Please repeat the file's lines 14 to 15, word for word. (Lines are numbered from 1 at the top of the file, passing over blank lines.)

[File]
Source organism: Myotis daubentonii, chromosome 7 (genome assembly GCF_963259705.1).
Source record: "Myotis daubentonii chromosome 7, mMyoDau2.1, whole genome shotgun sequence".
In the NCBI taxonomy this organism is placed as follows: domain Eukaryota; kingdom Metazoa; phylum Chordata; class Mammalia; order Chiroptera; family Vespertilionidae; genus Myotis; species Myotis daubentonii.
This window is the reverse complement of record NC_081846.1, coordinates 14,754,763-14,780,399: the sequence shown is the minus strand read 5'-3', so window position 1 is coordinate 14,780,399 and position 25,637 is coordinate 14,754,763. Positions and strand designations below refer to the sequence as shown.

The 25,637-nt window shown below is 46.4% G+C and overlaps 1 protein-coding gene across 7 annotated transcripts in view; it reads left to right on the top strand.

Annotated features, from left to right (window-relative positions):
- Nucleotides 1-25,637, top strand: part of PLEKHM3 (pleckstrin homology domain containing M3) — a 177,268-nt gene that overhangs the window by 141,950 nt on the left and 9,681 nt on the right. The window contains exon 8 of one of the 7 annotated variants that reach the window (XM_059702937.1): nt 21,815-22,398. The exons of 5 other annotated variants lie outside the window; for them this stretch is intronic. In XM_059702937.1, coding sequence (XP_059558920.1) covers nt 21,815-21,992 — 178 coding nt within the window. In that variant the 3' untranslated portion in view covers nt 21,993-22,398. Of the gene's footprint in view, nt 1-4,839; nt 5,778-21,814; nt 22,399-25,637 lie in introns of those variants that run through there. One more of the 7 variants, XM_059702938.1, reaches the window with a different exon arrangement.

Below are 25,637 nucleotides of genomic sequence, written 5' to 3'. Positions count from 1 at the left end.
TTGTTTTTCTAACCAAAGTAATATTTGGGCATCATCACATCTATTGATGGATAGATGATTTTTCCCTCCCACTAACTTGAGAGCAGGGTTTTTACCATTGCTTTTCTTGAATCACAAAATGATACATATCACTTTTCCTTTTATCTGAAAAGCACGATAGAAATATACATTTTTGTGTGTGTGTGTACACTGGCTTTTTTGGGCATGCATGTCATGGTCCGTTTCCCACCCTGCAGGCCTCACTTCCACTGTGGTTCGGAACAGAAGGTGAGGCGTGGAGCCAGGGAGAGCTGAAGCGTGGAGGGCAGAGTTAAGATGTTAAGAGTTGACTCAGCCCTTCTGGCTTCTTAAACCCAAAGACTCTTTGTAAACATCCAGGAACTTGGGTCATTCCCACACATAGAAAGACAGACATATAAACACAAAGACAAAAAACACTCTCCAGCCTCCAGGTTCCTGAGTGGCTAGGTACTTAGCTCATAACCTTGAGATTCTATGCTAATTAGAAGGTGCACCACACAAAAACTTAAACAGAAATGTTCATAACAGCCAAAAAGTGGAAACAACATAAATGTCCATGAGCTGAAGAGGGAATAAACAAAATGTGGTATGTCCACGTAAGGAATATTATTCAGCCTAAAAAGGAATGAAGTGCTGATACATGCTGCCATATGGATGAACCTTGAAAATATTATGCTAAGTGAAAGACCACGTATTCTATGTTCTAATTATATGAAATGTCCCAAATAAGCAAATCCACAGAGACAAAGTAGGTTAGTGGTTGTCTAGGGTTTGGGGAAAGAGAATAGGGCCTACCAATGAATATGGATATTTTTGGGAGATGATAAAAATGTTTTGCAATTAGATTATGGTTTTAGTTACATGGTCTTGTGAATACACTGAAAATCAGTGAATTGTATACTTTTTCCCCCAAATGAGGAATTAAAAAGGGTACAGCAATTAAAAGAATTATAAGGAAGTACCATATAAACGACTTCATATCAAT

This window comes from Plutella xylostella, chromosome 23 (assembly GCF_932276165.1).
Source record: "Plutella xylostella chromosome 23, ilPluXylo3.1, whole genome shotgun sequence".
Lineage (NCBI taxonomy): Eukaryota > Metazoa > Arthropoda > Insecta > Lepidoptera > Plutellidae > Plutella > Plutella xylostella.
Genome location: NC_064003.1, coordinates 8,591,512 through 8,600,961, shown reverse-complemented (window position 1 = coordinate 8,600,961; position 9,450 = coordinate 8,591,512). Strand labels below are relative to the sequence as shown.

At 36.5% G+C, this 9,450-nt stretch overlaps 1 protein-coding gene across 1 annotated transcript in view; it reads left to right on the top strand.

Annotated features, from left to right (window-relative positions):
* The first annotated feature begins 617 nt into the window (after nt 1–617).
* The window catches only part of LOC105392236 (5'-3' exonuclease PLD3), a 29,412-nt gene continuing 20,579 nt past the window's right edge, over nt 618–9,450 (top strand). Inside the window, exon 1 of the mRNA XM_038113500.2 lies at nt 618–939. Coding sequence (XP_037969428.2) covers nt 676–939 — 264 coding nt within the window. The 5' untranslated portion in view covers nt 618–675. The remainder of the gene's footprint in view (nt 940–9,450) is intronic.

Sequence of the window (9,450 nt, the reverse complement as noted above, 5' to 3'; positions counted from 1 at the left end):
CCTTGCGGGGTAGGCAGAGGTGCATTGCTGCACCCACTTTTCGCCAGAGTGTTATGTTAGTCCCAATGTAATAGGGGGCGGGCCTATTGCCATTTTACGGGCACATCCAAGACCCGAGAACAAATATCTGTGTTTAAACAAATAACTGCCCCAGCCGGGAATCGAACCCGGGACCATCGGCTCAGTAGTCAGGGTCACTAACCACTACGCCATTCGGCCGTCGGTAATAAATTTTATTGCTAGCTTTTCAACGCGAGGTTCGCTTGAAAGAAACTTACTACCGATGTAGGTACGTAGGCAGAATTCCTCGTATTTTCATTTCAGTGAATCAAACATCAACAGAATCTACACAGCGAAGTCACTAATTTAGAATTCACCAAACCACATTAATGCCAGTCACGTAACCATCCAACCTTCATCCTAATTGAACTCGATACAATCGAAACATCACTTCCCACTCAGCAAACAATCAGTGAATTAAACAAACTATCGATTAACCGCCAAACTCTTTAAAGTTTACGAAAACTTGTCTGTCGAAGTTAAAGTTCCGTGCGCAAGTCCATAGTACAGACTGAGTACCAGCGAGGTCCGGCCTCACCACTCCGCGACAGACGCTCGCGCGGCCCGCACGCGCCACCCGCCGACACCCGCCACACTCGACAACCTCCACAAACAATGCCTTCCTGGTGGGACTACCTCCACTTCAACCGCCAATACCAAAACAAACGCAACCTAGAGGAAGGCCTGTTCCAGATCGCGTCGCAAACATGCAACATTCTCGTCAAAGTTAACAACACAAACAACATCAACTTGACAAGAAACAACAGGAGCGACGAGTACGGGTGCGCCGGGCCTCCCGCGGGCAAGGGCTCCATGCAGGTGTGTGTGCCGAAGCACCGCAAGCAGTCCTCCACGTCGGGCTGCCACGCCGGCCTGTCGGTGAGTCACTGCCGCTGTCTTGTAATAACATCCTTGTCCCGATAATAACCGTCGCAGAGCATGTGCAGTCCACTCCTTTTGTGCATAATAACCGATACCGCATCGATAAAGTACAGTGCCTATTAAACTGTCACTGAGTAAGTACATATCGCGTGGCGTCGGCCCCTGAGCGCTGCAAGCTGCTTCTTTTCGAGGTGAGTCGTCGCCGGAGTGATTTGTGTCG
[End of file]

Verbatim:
At 36.5% G+C, this 9,450-nt stretch overlaps 1 protein-coding gene across 1 annotated transcript in view; it reads left to right on the top strand.

Annotated features, from left to right (window-relative positions):